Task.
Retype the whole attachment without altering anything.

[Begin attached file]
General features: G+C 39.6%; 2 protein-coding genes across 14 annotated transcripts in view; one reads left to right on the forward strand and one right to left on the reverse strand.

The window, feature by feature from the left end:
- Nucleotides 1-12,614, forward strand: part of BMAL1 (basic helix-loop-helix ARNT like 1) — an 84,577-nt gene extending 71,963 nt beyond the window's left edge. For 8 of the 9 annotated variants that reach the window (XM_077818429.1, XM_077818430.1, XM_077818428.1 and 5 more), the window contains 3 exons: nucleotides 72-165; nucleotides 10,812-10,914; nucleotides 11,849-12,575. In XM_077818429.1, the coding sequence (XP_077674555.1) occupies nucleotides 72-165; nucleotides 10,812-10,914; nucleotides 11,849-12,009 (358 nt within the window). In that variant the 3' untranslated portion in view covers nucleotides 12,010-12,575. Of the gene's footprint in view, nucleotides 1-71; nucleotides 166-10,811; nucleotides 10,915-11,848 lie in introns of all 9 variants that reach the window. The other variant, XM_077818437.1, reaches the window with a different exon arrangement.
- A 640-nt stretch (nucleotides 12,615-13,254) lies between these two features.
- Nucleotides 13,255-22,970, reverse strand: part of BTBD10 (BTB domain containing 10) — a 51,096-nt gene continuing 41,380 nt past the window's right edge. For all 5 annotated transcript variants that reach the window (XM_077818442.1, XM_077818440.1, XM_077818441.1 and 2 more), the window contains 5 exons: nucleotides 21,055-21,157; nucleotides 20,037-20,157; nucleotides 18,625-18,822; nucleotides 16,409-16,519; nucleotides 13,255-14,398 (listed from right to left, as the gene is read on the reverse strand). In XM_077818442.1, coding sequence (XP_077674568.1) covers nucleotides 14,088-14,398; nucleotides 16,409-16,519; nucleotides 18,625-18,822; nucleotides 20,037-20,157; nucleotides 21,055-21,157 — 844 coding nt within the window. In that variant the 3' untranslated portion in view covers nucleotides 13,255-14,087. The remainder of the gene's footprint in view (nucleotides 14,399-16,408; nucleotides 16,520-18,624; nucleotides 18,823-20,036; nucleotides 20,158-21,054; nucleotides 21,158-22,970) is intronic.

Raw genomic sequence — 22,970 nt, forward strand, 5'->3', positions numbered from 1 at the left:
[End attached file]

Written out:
General features: G+C 39.6%; 2 protein-coding genes across 14 annotated transcripts in view; one reads left to right on the forward strand and one right to left on the reverse strand.

The window, feature by feature from the left end:
- Nucleotides 1-12,614, forward strand: part of BMAL1 (basic helix-loop-helix ARNT like 1) — an 84,577-nt gene extending 71,963 nt beyond the window's left edge. For 8 of the 9 annotated variants that reach the window (XM_077818429.1, XM_077818430.1, XM_077818428.1 and 5 more), the window contains 3 exons: nucleotides 72-165; nucleotides 10,812-10,914; nucleotides 11,849-12,575. In XM_077818429.1, the coding sequence (XP_077674555.1) occupies nucleotides 72-165; nucleotides 10,812-10,914; nucleotides 11,849-12,009 (358 nt within the window). In that variant the 3' untranslated portion in view covers nucleotides 12,010-12,575. Of the gene's footprint in view, nucleotides 1-71; nucleotides 166-10,811; nucleotides 10,915-11,848 lie in introns of all 9 variants that reach the window. The other variant, XM_077818437.1, reaches the window with a different exon arrangement.
- A 640-nt stretch (nucleotides 12,615-13,254) lies between these two features.
- Nucleotides 13,255-22,970, reverse strand: part of BTBD10 (BTB domain containing 10) — a 51,096-nt gene continuing 41,380 nt past the window's right edge. For all 5 annotated transcript variants that reach the window (XM_077818442.1, XM_077818440.1, XM_077818441.1 and 2 more), the window contains 5 exons: nucleotides 21,055-21,157; nucleotides 20,037-20,157; nucleotides 18,625-18,822; nucleotides 16,409-16,519; nucleotides 13,255-14,398 (listed from right to left, as the gene is read on the reverse strand). In XM_077818442.1, coding sequence (XP_077674568.1) covers nucleotides 14,088-14,398; nucleotides 16,409-16,519; nucleotides 18,625-18,822; nucleotides 20,037-20,157; nucleotides 21,055-21,157 — 844 coding nt within the window. In that variant the 3' untranslated portion in view covers nucleotides 13,255-14,087. The remainder of the gene's footprint in view (nucleotides 14,399-16,408; nucleotides 16,520-18,624; nucleotides 18,823-20,036; nucleotides 20,158-21,054; nucleotides 21,158-22,970) is intronic.

Raw genomic sequence — 22,970 nt, forward strand, 5'->3', positions numbered from 1 at the left: